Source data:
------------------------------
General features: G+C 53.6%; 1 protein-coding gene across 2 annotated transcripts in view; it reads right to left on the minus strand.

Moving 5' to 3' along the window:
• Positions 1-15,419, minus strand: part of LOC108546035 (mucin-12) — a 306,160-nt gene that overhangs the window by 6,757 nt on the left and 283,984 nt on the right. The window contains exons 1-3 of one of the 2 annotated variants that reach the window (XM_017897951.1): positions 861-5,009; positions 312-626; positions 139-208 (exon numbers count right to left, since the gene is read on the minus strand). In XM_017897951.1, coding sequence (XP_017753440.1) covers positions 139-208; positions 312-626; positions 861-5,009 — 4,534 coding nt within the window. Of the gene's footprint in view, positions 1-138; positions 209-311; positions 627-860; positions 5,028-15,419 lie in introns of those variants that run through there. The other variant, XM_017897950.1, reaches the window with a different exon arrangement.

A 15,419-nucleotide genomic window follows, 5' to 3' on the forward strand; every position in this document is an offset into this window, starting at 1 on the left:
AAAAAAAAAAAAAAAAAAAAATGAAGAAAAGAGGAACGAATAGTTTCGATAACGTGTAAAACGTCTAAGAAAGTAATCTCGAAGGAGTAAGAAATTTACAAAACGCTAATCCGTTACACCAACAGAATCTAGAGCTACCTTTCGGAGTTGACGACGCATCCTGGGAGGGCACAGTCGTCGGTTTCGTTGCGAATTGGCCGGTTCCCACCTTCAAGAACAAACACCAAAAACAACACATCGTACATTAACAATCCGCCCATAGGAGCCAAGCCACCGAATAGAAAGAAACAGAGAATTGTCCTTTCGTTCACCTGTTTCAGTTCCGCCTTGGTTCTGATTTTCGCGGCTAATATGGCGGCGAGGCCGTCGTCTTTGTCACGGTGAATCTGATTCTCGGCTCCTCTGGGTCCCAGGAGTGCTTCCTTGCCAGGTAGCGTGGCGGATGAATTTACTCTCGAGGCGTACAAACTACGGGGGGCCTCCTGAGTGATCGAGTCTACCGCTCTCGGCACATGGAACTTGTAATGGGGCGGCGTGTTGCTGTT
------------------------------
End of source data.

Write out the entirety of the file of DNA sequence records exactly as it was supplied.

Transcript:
General features: G+C 53.6%; 1 protein-coding gene across 2 annotated transcripts in view; it reads right to left on the minus strand.

Moving 5' to 3' along the window:
• Positions 1-15,419, minus strand: part of LOC108546035 (mucin-12) — a 306,160-nt gene that overhangs the window by 6,757 nt on the left and 283,984 nt on the right. The window contains exons 1-3 of one of the 2 annotated variants that reach the window (XM_017897951.1): positions 861-5,009; positions 312-626; positions 139-208 (exon numbers count right to left, since the gene is read on the minus strand). In XM_017897951.1, coding sequence (XP_017753440.1) covers positions 139-208; positions 312-626; positions 861-5,009 — 4,534 coding nt within the window. Of the gene's footprint in view, positions 1-138; positions 209-311; positions 627-860; positions 5,028-15,419 lie in introns of those variants that run through there. The other variant, XM_017897950.1, reaches the window with a different exon arrangement.

A 15,419-nucleotide genomic window follows, 5' to 3' on the forward strand; every position in this document is an offset into this window, starting at 1 on the left:
AAAAAAAAAAAAAAAAAAAAATGAAGAAAAGAGGAACGAATAGTTTCGATAACGTGTAAAACGTCTAAGAAAGTAATCTCGAAGGAGTAAGAAATTTACAAAACGCTAATCCGTTACACCAACAGAATCTAGAGCTACCTTTCGGAGTTGACGACGCATCCTGGGAGGGCACAGTCGTCGGTTTCGTTGCGAATTGGCCGGTTCCCACCTTCAAGAACAAACACCAAAAACAACACATCGTACATTAACAATCCGCCCATAGGAGCCAAGCCACCGAATAGAAAGAAACAGAGAATTGTCCTTTCGTTCACCTGTTTCAGTTCCGCCTTGGTTCTGATTTTCGCGGCTAATATGGCGGCGAGGCCGTCGTCTTTGTCACGGTGAATCTGATTCTCGGCTCCTCTGGGTCCCAGGAGTGCTTCCTTGCCAGGTAGCGTGGCGGATGAATTTACTCTCGAGGCGTACAAACTACGGGGGGCCTCCTGAGTGATCGAGTCTACCGCTCTCGGCACATGGAACTTGTAATGGGGCGGCGTGTTGCTGTT